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Details & Cataloguing

Contemporary Art Day Auction

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London

Frank Auerbach
B. 1931
RECLINING HEAD OF J.Y.M.

Provenance

Marlborough Fine Art, London
Acquavella Galleries, New York
Crane Kalman Gallery, London
Sale: Christie's London, Post War & Contemporary Art, 22 June 2006, Lot 41
Acquired directly from the above by the present owner

Literature

William Feaver, Frank Auerbach, New York 2009, p. 295, no. 508, illustrated in colour

Catalogue Note

Executed in 1984, Reclining Head of J.Y.M. exhibits Auerbach's explosive painterly technique at its most effective. Across the picture plane, layers of glistening oil paint are built up and scraped back in an eruption of vigorous brushstrokes and powerful blows. The reclining head emerges against a deep aubergine ground, its contours defined by jewel-like hues of emerald, amber and rose; each colour punctuated by expressive daubs of black. Celebrated for portraits displaying a tangible sense of both subject and surface, Auerbach himself declared, 'I don't know how they can talk about thickness, really... Is blue better than red, thick better than thin? - no. But the sense of corporeal reality, that's what matters. English twentieth-century painting tends to be thin, linear and illustrative. I wanted something different; I wanted to make a painting that, when you saw it, would be like touching something in the dark' (the artist cited in: Robert Hughes, Frank Auerbach, London 1990, p. 86).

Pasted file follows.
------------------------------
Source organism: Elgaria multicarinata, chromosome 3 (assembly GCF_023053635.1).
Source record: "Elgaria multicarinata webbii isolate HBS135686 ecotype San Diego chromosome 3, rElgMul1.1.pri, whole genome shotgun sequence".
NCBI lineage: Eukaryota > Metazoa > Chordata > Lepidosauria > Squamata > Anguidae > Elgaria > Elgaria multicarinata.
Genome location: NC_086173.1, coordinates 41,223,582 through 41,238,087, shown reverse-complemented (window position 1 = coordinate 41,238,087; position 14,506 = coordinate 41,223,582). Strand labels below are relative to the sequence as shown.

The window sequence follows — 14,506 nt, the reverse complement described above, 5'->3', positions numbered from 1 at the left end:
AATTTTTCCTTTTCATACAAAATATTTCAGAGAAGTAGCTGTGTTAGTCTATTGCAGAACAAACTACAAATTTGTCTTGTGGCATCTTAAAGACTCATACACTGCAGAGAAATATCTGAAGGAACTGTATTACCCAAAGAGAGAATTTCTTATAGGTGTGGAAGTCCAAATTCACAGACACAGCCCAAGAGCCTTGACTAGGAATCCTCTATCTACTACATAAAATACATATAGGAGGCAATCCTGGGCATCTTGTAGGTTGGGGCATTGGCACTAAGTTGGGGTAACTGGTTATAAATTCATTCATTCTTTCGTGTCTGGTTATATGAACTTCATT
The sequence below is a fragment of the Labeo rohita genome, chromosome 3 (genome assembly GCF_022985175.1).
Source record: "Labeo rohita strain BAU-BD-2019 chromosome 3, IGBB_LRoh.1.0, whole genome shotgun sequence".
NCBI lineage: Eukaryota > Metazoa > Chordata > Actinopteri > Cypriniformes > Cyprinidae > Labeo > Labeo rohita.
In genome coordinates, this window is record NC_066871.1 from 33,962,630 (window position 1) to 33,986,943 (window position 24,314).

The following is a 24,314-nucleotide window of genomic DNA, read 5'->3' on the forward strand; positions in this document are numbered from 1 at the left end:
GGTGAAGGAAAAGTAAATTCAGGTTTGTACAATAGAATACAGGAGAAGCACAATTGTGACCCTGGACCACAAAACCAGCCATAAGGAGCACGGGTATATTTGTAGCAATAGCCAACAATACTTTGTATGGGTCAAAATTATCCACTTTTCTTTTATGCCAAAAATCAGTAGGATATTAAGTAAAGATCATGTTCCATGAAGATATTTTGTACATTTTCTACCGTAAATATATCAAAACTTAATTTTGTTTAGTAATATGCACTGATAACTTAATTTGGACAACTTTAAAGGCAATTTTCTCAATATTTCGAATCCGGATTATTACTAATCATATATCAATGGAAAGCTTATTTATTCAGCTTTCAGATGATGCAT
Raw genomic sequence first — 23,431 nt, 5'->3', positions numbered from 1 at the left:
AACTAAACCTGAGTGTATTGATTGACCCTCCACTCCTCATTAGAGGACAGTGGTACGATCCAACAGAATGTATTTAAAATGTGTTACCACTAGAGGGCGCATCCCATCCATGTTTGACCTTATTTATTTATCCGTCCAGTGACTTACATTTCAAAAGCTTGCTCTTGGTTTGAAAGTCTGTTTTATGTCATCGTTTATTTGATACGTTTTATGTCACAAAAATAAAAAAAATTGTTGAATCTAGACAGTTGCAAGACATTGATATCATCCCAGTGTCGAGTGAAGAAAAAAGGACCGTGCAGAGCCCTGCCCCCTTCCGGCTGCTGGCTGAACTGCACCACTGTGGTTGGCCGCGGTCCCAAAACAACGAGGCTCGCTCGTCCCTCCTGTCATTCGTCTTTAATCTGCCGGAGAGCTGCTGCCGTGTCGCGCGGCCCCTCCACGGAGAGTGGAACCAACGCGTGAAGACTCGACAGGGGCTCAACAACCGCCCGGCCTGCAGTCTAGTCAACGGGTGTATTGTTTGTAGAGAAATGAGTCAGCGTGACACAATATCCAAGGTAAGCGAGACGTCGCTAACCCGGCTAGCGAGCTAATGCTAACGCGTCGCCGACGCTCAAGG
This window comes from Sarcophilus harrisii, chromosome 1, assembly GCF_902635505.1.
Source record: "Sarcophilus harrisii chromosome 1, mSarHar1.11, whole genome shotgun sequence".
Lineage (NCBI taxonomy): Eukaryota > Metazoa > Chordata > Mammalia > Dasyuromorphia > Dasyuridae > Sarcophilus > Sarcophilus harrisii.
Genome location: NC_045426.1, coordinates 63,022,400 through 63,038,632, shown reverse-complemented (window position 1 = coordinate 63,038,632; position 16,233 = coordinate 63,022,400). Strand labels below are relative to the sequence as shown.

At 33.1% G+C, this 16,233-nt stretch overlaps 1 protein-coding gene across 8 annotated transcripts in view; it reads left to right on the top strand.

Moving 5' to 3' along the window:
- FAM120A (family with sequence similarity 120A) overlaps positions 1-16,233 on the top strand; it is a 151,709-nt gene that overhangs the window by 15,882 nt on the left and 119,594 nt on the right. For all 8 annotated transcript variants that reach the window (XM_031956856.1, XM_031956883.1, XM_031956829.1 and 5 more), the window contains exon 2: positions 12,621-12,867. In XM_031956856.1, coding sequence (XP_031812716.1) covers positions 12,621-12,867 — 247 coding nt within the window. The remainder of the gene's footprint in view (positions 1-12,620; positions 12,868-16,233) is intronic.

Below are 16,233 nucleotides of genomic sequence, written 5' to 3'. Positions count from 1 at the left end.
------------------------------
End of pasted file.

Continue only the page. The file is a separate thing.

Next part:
J.Y.M., acronym for Julia Yardley Mills, is one of the cornerstone subjects of the artist's canon. She first posed for him in 1956 when she was a professional model at Sidcup College of Art, and continued to do so every Wednesday and Sunday for over forty years until 1997. When Reclining Head of J.Y.M. was painted she had been sitting for him for almost three decades. Through brilliant colour and a faultless exhibition of compelling painterly gesture, this portrait carries a remarkable psychological and emotional charge, and confirms Catherine Lampert's observation that J.Y.M. "was a force of nature" (Exhibition Catalogue, London, Royal Academy of Arts, Frank Auerbach, 2001, p. 26).

Contemporary Art Day Auction

|
London